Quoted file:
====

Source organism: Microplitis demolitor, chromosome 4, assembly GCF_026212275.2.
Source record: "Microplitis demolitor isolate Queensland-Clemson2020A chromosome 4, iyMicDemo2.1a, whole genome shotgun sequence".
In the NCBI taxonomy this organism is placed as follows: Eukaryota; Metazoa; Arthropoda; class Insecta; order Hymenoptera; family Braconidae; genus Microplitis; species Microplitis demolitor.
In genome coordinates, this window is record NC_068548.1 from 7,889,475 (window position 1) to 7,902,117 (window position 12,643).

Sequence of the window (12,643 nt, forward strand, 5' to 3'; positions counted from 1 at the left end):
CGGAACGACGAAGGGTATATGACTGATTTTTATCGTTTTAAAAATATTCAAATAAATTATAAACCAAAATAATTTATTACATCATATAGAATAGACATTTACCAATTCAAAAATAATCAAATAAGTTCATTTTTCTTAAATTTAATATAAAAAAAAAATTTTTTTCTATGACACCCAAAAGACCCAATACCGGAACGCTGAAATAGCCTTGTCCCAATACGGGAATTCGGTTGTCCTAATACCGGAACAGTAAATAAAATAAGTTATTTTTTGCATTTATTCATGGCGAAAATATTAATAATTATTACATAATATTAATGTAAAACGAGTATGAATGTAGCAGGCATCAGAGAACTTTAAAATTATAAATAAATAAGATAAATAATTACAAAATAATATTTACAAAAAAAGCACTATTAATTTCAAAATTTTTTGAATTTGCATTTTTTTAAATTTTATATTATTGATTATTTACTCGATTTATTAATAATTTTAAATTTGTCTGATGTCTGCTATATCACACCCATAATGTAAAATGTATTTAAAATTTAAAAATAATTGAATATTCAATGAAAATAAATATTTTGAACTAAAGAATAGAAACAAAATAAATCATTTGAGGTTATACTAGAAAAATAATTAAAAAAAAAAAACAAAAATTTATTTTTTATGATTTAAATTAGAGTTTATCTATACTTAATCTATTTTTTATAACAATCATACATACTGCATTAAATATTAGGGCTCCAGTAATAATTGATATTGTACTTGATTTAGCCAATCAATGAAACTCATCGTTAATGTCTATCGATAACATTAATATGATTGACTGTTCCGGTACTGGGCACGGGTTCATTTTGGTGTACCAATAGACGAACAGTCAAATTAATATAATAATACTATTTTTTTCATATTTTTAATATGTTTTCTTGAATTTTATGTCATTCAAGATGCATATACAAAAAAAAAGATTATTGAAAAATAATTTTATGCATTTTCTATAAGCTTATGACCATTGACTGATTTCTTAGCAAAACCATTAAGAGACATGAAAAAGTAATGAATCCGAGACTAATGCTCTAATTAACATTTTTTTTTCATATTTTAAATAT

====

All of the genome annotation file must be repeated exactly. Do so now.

Source organism: Microplitis demolitor, chromosome 4, assembly GCF_026212275.2.
Source record: "Microplitis demolitor isolate Queensland-Clemson2020A chromosome 4, iyMicDemo2.1a, whole genome shotgun sequence".
In the NCBI taxonomy this organism is placed as follows: Eukaryota; Metazoa; Arthropoda; class Insecta; order Hymenoptera; family Braconidae; genus Microplitis; species Microplitis demolitor.
In genome coordinates, this window is record NC_068548.1 from 7,889,475 (window position 1) to 7,902,117 (window position 12,643).

Sequence of the window (12,643 nt, forward strand, 5' to 3'; positions counted from 1 at the left end):
CGGAACGACGAAGGGTATATGACTGATTTTTATCGTTTTAAAAATATTCAAATAAATTATAAACCAAAATAATTTATTACATCATATAGAATAGACATTTACCAATTCAAAAATAATCAAATAAGTTCATTTTTCTTAAATTTAATATAAAAAAAAAATTTTTTTCTATGACACCCAAAAGACCCAATACCGGAACGCTGAAATAGCCTTGTCCCAATACGGGAATTCGGTTGTCCTAATACCGGAACAGTAAATAAAATAAGTTATTTTTTGCATTTATTCATGGCGAAAATATTAATAATTATTACATAATATTAATGTAAAACGAGTATGAATGTAGCAGGCATCAGAGAACTTTAAAATTATAAATAAATAAGATAAATAATTACAAAATAATATTTACAAAAAAAGCACTATTAATTTCAAAATTTTTTGAATTTGCATTTTTTTAAATTTTATATTATTGATTATTTACTCGATTTATTAATAATTTTAAATTTGTCTGATGTCTGCTATATCACACCCATAATGTAAAATGTATTTAAAATTTAAAAATAATTGAATATTCAATGAAAATAAATATTTTGAACTAAAGAATAGAAACAAAATAAATCATTTGAGGTTATACTAGAAAAATAATTAAAAAAAAAAAACAAAAATTTATTTTTTATGATTTAAATTAGAGTTTATCTATACTTAATCTATTTTTTATAACAATCATACATACTGCATTAAATATTAGGGCTCCAGTAATAATTGATATTGTACTTGATTTAGCCAATCAATGAAACTCATCGTTAATGTCTATCGATAACATTAATATGATTGACTGTTCCGGTACTGGGCACGGGTTCATTTTGGTGTACCAATAGACGAACAGTCAAATTAATATAATAATACTATTTTTTTCATATTTTTAATATGTTTTCTTGAATTTTATGTCATTCAAGATGCATATACAAAAAAAAAGATTATTGAAAAATAATTTTATGCATTTTCTATAAGCTTATGACCATTGACTGATTTCTTAGCAAAACCATTAAGAGACATGAAAAAGTAATGAATCCGAGACTAATGCTCTAATTAACATTTTTTTTTCATATTTTAAATAT